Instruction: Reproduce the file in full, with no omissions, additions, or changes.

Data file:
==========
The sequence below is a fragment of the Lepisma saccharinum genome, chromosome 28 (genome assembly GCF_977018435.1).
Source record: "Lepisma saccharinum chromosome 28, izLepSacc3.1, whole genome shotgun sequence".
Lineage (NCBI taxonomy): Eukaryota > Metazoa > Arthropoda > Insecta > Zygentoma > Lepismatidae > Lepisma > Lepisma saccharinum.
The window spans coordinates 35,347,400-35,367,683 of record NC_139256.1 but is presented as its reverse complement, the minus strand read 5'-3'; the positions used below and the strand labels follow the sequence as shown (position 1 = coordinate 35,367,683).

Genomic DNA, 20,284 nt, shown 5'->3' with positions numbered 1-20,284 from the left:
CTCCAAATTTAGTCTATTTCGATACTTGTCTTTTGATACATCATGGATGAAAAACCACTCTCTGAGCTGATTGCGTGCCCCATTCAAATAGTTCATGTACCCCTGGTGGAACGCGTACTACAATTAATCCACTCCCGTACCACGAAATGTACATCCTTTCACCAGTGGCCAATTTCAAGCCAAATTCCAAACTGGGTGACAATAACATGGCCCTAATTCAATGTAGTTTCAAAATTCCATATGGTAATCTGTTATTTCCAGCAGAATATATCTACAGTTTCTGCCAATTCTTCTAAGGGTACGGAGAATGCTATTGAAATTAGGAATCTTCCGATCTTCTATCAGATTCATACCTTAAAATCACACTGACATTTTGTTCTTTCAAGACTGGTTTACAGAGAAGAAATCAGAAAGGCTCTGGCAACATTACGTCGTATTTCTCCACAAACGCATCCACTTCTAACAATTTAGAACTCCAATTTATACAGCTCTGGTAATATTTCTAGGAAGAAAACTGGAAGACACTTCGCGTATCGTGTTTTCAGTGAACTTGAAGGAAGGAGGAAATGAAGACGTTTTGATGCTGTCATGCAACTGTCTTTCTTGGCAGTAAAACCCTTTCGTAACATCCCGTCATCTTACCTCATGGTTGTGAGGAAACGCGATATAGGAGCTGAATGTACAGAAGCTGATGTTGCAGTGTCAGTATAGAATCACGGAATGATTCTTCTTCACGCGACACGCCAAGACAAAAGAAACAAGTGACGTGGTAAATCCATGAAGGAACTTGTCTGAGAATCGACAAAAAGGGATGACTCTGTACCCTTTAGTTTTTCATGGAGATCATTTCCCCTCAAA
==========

The sequence below is a fragment of the Lepisma saccharinum genome, chromosome 28 (genome assembly GCF_977018435.1).
Source record: "Lepisma saccharinum chromosome 28, izLepSacc3.1, whole genome shotgun sequence".
Lineage (NCBI taxonomy): Eukaryota > Metazoa > Arthropoda > Insecta > Zygentoma > Lepismatidae > Lepisma > Lepisma saccharinum.
The window spans coordinates 35,347,400-35,367,683 of record NC_139256.1 but is presented as its reverse complement, the minus strand read 5'-3'; the positions used below and the strand labels follow the sequence as shown (position 1 = coordinate 35,367,683).

Genomic DNA, 20,284 nt, shown 5'->3' with positions numbered 1-20,284 from the left:
CTCCAAATTTAGTCTATTTCGATACTTGTCTTTTGATACATCATGGATGAAAAACCACTCTCTGAGCTGATTGCGTGCCCCATTCAAATAGTTCATGTACCCCTGGTGGAACGCGTACTACAATTAATCCACTCCCGTACCACGAAATGTACATCCTTTCACCAGTGGCCAATTTCAAGCCAAATTCCAAACTGGGTGACAATAACATGGCCCTAATTCAATGTAGTTTCAAAATTCCATATGGTAATCTGTTATTTCCAGCAGAATATATCTACAGTTTCTGCCAATTCTTCTAAGGGTACGGAGAATGCTATTGAAATTAGGAATCTTCCGATCTTCTATCAGATTCATACCTTAAAATCACACTGACATTTTGTTCTTTCAAGACTGGTTTACAGAGAAGAAATCAGAAAGGCTCTGGCAACATTACGTCGTATTTCTCCACAAACGCATCCACTTCTAACAATTTAGAACTCCAATTTATACAGCTCTGGTAATATTTCTAGGAAGAAAACTGGAAGACACTTCGCGTATCGTGTTTTCAGTGAACTTGAAGGAAGGAGGAAATGAAGACGTTTTGATGCTGTCATGCAACTGTCTTTCTTGGCAGTAAAACCCTTTCGTAACATCCCGTCATCTTACCTCATGGTTGTGAGGAAACGCGATATAGGAGCTGAATGTACAGAAGCTGATGTTGCAGTGTCAGTATAGAATCACGGAATGATTCTTCTTCACGCGACACGCCAAGACAAAAGAAACAAGTGACGTGGTAAATCCATGAAGGAACTTGTCTGAGAATCGACAAAAAGGGATGACTCTGTACCCTTTAGTTTTTCATGGAGATCATTTCCCCTCAAA